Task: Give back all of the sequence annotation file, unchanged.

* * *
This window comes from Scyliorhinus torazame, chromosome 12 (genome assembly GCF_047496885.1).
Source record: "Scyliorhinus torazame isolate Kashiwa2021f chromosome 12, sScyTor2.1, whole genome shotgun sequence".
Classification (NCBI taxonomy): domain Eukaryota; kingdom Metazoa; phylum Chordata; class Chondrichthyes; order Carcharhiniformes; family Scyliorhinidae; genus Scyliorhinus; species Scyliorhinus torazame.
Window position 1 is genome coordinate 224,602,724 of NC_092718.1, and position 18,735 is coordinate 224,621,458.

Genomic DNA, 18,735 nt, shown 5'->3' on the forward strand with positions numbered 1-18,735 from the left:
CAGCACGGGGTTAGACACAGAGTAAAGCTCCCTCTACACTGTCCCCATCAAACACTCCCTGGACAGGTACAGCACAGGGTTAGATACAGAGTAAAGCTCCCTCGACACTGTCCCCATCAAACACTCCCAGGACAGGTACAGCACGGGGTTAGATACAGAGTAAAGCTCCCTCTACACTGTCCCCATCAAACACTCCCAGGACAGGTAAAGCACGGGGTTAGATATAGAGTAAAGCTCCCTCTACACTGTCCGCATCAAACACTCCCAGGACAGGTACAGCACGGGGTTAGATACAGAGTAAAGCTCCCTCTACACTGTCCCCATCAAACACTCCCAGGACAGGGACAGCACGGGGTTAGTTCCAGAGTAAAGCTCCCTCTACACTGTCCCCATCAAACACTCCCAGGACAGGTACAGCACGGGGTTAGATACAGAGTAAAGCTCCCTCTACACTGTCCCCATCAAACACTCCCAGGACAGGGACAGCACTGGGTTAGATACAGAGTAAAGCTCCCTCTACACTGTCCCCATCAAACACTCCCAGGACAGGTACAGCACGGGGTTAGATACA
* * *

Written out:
This window comes from Scyliorhinus torazame, chromosome 12 (genome assembly GCF_047496885.1).
Source record: "Scyliorhinus torazame isolate Kashiwa2021f chromosome 12, sScyTor2.1, whole genome shotgun sequence".
Classification (NCBI taxonomy): domain Eukaryota; kingdom Metazoa; phylum Chordata; class Chondrichthyes; order Carcharhiniformes; family Scyliorhinidae; genus Scyliorhinus; species Scyliorhinus torazame.
Window position 1 is genome coordinate 224,602,724 of NC_092718.1, and position 18,735 is coordinate 224,621,458.

Genomic DNA, 18,735 nt, shown 5'->3' on the forward strand with positions numbered 1-18,735 from the left:
CAGCACGGGGTTAGACACAGAGTAAAGCTCCCTCTACACTGTCCCCATCAAACACTCCCTGGACAGGTACAGCACAGGGTTAGATACAGAGTAAAGCTCCCTCGACACTGTCCCCATCAAACACTCCCAGGACAGGTACAGCACGGGGTTAGATACAGAGTAAAGCTCCCTCTACACTGTCCCCATCAAACACTCCCAGGACAGGTAAAGCACGGGGTTAGATATAGAGTAAAGCTCCCTCTACACTGTCCGCATCAAACACTCCCAGGACAGGTACAGCACGGGGTTAGATACAGAGTAAAGCTCCCTCTACACTGTCCCCATCAAACACTCCCAGGACAGGGACAGCACGGGGTTAGTTCCAGAGTAAAGCTCCCTCTACACTGTCCCCATCAAACACTCCCAGGACAGGTACAGCACGGGGTTAGATACAGAGTAAAGCTCCCTCTACACTGTCCCCATCAAACACTCCCAGGACAGGGACAGCACTGGGTTAGATACAGAGTAAAGCTCCCTCTACACTGTCCCCATCAAACACTCCCAGGACAGGTACAGCACGGGGTTAGATACA